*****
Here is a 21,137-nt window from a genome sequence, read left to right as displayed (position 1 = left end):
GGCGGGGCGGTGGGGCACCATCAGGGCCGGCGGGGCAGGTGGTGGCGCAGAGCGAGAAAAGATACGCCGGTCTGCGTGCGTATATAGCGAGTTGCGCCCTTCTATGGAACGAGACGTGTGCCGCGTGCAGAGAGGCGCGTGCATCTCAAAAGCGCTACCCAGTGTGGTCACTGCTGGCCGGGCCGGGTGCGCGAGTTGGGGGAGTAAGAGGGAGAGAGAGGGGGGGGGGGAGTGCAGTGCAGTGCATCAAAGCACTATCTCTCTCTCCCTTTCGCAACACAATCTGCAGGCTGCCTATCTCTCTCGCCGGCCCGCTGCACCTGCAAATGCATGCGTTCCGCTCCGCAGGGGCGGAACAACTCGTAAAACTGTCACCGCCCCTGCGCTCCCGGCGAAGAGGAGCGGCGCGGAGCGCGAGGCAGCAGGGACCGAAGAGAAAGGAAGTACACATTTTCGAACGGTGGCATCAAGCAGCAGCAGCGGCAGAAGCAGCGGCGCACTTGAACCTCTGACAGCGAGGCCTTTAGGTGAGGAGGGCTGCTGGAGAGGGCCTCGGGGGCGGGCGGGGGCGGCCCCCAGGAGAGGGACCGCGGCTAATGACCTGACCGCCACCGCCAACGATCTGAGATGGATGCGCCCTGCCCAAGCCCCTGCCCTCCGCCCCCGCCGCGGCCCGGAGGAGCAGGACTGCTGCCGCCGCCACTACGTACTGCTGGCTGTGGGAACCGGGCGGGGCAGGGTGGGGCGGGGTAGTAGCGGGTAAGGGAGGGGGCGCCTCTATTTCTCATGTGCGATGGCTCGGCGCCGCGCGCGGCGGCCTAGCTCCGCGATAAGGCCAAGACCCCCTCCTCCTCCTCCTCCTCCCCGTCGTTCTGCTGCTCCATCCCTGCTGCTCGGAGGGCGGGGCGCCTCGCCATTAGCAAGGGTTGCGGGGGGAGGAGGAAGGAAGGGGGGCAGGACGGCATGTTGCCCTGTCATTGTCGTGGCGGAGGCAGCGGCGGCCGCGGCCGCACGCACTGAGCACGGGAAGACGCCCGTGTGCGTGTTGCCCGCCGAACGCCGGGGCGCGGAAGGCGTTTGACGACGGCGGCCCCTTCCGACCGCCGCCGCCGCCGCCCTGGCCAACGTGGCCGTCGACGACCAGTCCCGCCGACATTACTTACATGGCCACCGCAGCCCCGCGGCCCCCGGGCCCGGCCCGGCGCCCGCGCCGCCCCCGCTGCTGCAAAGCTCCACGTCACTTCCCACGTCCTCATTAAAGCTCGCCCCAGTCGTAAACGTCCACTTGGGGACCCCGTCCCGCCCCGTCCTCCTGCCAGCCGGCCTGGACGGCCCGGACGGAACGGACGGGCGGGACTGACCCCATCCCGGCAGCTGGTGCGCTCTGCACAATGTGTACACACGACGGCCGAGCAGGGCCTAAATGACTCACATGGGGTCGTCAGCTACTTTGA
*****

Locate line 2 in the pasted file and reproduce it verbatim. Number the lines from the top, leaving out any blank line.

GGCGGGGCGGTGGGGCACCATCAGGGCCGGCGGGGCAGGTGGTGGCGCAGAGCGAGAAAAGATACGCCGGTCTGCGTGCGTATATAGCGAGTTGCGCCCTTCTATGGAACGAGACGTGTGCCGCGTGCAGAGAGGCGCGTGCATCTCAAAAGCGCTACCCAGTGTGGTCACTGCTGGCCGGGCCGGGTGCGCGAGTTGGGGGAGTAAGAGGGAGAGAGAGGGGGGGGGGGAGTGCAGTGCAGTGCATCAAAGCACTATCTCTCTCTCCCTTTCGCAACACAATCTGCAGGCTGCCTATCTCTCTCGCCGGCCCGCTGCACCTGCAAATGCATGCGTTCCGCTCCGCAGGGGCGGAACAACTCGTAAAACTGTCACCGCCCCTGCGCTCCCGGCGAAGAGGAGCGGCGCGGAGCGCGAGGCAGCAGGGACCGAAGAGAAAGGAAGTACACATTTTCGAACGGTGGCATCAAGCAGCAGCAGCGGCAGAAGCAGCGGCGCACTTGAACCTCTGACAGCGAGGCCTTTAGGTGAGGAGGGCTGCTGGAGAGGGCCTCGGGGGCGGGCGGGGGCGGCCCCCAGGAGAGGGACCGCGGCTAATGACCTGACCGCCACCGCCAACGATCTGAGATGGATGCGCCCTGCCCAAGCCCCTGCCCTCCGCCCCCGCCGCGGCCCGGAGGAGCAGGACTGCTGCCGCCGCCACTACGTACTGCTGGCTGTGGGAACCGGGCGGGGCAGGGTGGGGCGGGGTAGTAGCGGGTAAGGGAGGGGGCGCCTCTATTTCTCATGTGCGATGGCTCGGCGCCGCGCGCGGCGGCCTAGCTCCGCGATAAGGCCAAGACCCCCTCCTCCTCCTCCTCCTCCCCGTCGTTCTGCTGCTCCATCCCTGCTGCTCGGAGGGCGGGGCGCCTCGCCATTAGCAAGGGTTGCGGGGGGAGGAGGAAGGAAGGGGGGCAGGACGGCATGTTGCCCTGTCATTGTCGTGGCGGAGGCAGCGGCGGCCGCGGCCGCACGCACTGAGCACGGGAAGACGCCCGTGTGCGTGTTGCCCGCCGAACGCCGGGGCGCGGAAGGCGTTTGACGACGGCGGCCCCTTCCGACCGCCGCCGCCGCCGCCCTGGCCAACGTGGCCGTCGACGACCAGTCCCGCCGACATTACTTACATGGCCACCGCAGCCCCGCGGCCCCCGGGCCCGGCCCGGCGCCCGCGCCGCCCCCGCTGCTGCAAAGCTCCACGTCACTTCCCACGTCCTCATTAAAGCTCGCCCCAGTCGTAAACGTCCACTTGGGGACCCCGTCCCGCCCCGTCCTCCTGCCAGCCGGCCTGGACGGCCCGGACGGAACGGACGGGCGGGACTGACCCCATCCCGGCAGCTGGTGCGCTCTGCACAATGTGTACACACGACGGCCGAGCAGGGCCTAAATGACTCACATGGGGTCGTCAGCTACTTTGA